Good old dirty campaigning

Mud slinging is a venerable tradition in American history. And here are a few more reasons why it's not going to go away.
Mud slinging is a venerable tradition in American history. And here are a few more reasons why it's not going to go away.

We'll soon be at the end of the mudslinging phase of the campaigns, since candidates like to finish in their Sunday School mode. There is, however, the hallowed Washington state custom of the last-minute dirt-bomb, released around Halloween so that the victim has little time to answer. (The accelerated news cycle may have ended that tradition.)

But down-and-dirty campaigning is not going away. It is, in fact, as old as the Republic, as is nicely reprised in this survey in The Washington Post. Thomas Jefferson was one of the worst practitioners of character assassination, normally concealing his role by using captive journalists. For instance, James Callender, controlled by Jefferson, described Jefferson rival John Adams as a "repulsive pedant" with a "hideous hermaphroditical character." It was all-out, all-false, all the time.

The modern reasons for repulsive charges go beyond the obvious one that these lies tend to sow doubt and sink in among the credulous. One less-obvious reason is that outrageous remarks stir up a big public stink, require answers, and set the pundits' tongues wagging for a few days. That amplifies the message, including its subtext, and saves a lot of money in paid ads. The other reason is that sliming opponents disgusts people and reminds them how bad all politicians are, depressing the vote turnout. Republicans particularly have preferred low turnout, since it's thought that big turnout means too many Democrats at the polling booth.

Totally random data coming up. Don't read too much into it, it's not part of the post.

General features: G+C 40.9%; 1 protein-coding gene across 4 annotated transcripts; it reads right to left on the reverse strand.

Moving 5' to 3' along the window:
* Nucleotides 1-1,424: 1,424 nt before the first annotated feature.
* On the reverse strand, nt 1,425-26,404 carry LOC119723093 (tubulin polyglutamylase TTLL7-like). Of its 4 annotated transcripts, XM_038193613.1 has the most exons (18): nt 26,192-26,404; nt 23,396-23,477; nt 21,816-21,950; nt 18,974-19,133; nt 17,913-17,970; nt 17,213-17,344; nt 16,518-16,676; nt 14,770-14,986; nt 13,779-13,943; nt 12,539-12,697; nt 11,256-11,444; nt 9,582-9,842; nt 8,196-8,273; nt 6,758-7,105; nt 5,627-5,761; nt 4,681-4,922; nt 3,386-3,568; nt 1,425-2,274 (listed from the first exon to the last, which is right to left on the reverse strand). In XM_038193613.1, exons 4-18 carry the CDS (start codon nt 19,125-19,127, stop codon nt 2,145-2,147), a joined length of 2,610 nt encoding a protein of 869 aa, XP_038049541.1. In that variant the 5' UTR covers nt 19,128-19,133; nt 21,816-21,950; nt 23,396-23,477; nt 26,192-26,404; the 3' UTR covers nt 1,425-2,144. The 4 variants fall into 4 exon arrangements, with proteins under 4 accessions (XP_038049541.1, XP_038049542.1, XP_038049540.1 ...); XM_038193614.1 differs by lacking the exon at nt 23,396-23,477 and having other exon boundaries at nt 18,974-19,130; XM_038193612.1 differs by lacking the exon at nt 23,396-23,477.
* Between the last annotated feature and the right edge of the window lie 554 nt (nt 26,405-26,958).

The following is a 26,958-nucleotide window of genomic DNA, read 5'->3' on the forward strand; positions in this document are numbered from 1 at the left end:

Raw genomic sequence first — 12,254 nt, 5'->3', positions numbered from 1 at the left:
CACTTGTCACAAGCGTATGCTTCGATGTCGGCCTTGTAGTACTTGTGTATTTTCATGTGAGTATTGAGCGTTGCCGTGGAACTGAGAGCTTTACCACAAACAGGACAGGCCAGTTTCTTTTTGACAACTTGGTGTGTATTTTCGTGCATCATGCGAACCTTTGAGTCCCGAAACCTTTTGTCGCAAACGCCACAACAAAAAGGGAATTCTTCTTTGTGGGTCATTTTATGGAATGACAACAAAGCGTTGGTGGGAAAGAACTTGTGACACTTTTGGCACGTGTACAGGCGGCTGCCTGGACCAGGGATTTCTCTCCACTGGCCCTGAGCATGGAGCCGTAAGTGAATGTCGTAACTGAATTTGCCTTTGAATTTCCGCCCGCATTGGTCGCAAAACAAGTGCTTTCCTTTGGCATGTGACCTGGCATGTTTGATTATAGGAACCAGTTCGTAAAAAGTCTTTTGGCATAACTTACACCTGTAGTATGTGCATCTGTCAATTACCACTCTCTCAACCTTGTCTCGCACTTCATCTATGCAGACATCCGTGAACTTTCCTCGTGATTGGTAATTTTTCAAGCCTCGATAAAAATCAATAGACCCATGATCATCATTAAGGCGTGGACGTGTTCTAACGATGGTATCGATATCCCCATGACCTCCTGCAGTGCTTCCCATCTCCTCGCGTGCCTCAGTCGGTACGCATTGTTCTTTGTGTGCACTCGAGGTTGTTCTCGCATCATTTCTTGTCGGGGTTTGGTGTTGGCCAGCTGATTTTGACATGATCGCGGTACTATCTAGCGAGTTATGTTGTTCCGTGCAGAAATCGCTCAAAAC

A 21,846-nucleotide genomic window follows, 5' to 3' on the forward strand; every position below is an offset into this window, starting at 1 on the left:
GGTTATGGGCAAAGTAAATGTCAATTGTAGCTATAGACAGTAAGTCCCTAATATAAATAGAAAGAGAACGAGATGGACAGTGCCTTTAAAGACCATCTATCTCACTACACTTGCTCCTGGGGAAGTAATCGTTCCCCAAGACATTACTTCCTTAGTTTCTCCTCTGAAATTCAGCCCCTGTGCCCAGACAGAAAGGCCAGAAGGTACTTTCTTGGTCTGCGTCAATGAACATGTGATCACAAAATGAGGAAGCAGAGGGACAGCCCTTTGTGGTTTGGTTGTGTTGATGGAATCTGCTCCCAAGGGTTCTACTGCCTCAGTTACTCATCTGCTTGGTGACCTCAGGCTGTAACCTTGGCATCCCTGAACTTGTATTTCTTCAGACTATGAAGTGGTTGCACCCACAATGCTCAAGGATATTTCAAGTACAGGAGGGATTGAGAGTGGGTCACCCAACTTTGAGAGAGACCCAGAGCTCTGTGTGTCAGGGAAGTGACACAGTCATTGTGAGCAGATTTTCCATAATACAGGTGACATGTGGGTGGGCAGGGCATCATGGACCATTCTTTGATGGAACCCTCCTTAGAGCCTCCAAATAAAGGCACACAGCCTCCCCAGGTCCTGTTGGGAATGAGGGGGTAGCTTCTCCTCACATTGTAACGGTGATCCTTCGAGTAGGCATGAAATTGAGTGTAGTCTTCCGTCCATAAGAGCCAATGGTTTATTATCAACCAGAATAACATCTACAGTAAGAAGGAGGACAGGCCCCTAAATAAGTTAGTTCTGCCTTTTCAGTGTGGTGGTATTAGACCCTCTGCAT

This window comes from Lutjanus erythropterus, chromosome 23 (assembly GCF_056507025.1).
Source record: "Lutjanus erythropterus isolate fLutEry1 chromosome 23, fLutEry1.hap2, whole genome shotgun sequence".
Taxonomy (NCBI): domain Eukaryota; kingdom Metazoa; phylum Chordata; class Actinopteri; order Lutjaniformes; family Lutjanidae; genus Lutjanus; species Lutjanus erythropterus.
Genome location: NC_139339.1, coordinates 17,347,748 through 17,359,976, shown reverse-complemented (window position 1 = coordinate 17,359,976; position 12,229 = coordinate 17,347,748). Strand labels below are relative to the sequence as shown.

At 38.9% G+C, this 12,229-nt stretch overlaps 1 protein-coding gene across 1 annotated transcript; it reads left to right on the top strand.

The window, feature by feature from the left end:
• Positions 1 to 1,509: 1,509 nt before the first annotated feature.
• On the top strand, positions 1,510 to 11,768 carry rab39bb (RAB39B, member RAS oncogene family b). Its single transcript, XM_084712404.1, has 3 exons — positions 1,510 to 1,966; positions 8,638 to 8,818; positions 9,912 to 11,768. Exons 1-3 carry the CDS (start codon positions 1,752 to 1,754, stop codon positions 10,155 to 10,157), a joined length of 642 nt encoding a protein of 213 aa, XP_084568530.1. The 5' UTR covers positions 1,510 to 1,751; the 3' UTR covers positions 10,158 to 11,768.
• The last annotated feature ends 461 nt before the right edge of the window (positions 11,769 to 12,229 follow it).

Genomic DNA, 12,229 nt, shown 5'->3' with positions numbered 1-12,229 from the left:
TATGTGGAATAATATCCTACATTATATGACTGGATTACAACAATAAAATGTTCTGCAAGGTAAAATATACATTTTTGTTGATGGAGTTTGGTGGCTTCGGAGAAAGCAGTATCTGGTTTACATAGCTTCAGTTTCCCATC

A third reason for slinging mud is that our media, and the public, seem to have a bottomless ability to forgive and forget. Accordingly, conservative columnist Bill Kristol suggests that McCain and Palin should blithely drop the pit-bull attacks, since they aren't working, and revert to being "cheerful, open, and accessible" candidates. Kristol advises a quick change of costume: "At Wednesday night'ꀙs debate at Hofstra, McCain might want to volunteer a mild mea culpa about the extent to which the presidential race has degenerated into a shouting match. And then he can pledge to the voters that the last three weeks will feature a contest worthy of this moment in our history."

Works every time, if for no other reason than the media's fondness for a new story line. And there you have the real reason the Obama lead will narrow in the last two weeks. We love our dirt. And we love even more the illusion of coming clean.


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